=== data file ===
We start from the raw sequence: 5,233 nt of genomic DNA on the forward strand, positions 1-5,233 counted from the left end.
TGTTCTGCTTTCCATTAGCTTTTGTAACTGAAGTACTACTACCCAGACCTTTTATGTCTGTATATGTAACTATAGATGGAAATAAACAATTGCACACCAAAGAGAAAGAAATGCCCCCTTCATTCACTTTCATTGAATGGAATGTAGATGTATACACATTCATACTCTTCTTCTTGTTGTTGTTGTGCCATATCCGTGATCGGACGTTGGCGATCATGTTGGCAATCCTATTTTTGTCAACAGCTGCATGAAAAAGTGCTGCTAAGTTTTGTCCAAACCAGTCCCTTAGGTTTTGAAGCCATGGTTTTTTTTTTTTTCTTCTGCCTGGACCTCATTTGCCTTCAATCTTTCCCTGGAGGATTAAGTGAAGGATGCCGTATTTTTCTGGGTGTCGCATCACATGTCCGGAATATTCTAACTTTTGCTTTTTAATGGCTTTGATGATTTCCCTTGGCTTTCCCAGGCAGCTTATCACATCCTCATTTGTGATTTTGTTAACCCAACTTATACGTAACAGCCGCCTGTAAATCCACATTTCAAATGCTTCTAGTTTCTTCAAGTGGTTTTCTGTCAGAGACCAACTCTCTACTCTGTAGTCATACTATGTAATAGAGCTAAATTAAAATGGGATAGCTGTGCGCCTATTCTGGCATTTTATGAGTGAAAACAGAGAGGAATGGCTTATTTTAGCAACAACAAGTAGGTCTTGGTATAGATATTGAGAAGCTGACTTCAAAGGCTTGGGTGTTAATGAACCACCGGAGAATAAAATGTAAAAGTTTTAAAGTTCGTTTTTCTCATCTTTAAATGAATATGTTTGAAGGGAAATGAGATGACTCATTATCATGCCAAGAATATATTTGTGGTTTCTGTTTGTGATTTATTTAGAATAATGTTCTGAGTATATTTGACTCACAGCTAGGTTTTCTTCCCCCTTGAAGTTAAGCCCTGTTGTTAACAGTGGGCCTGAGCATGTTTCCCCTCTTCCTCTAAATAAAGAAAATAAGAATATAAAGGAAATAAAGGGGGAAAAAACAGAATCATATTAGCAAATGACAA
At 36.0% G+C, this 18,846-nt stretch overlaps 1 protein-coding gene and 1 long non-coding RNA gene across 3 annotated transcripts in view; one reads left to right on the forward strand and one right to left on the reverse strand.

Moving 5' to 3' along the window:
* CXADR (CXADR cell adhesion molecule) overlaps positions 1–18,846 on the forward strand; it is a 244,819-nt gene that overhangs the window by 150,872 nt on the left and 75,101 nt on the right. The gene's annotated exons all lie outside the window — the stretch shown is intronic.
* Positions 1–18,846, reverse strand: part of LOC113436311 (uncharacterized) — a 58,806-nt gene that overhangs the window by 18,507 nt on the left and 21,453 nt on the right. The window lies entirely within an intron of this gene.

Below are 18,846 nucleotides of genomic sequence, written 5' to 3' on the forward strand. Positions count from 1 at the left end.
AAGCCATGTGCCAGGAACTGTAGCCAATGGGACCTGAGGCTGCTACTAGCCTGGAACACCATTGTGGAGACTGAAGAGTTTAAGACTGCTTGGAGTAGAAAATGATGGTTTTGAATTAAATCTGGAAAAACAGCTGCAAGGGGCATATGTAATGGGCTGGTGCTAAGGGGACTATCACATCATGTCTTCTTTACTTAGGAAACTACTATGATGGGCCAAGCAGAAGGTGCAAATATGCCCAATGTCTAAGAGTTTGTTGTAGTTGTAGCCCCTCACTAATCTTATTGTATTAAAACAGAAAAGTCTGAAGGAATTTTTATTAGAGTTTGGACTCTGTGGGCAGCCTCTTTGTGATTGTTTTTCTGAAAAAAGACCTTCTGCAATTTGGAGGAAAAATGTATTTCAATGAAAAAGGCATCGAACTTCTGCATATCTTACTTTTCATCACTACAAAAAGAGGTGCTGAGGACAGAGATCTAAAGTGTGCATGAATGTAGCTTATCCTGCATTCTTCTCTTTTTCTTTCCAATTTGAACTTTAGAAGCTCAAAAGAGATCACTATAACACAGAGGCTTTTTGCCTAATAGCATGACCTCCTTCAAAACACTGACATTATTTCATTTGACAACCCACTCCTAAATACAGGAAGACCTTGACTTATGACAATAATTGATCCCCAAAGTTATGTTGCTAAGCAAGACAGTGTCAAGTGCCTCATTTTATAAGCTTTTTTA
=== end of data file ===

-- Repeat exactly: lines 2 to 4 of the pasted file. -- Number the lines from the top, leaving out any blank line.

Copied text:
TGTTCTGCTTTCCATTAGCTTTTGTAACTGAAGTACTACTACCCAGACCTTTTATGTCTGTATATGTAACTATAGATGGAAATAAACAATTGCACACCAAAGAGAAAGAAATGCCCCCTTCATTCACTTTCATTGAATGGAATGTAGATGTATACACATTCATACTCTTCTTCTTGTTGTTGTTGTGCCATATCCGTGATCGGACGTTGGCGATCATGTTGGCAATCCTATTTTTGTCAACAGCTGCATGAAAAAGTGCTGCTAAGTTTTGTCCAAACCAGTCCCTTAGGTTTTGAAGCCATGGTTTTTTTTTTTTTCTTCTGCCTGGACCTCATTTGCCTTCAATCTTTCCCTGGAGGATTAAGTGAAGGATGCCGTATTTTTCTGGGTGTCGCATCACATGTCCGGAATATTCTAACTTTTGCTTTTTAATGGCTTTGATGATTTCCCTTGGCTTTCCCAGGCAGCTTATCACATCCTCATTTGTGATTTTGTTAACCCAACTTATACGTAACAGCCGCCTGTAAATCCACATTTCAAATGCTTCTAGTTTCTTCAAGTGGTTTTCTGTCAGAGACCAACTCTCTACTCTGTAGTCATACTATGTAATAGAGCTAAATTAAAATGGGATAGCTGTGCGCCTATTCTGGCATTTTATGAGTGAAAACAGAGAGGAATGGCTTATTTTAGCAACAACAAGTAGGTCTTGGTATAGATATTGAGAAGCTGACTTCAAAGGCTTGGGTGTTAATGAACCACCGGAGAATAAAATGTAAAAGTTTTAAAGTTCGTTTTTCTCATCTTTAAATGAATATGTTTGAAGGGAAATGAGATGACTCATTATCATGCCAAGAATATATTTGTGGTTTCTGTTTGTGATTTATTTAGAATAATGTTCTGAGTATATTTGACTCACAGCTAGGTTTTCTTCCCCCTTGAAGTTAAGCCCTGTTGTTAACAGTGGGCCTGAGCATGTTTCCCCTCTTCCTCTAAATAAAGAAAATAAGAATATAAAGGAAATAAAGGGGGAAAAAACAGAATCATATTAGCAAATGACAA
At 36.0% G+C, this 18,846-nt stretch overlaps 1 protein-coding gene and 1 long non-coding RNA gene across 3 annotated transcripts in view; one reads left to right on the forward strand and one right to left on the reverse strand.

Moving 5' to 3' along the window: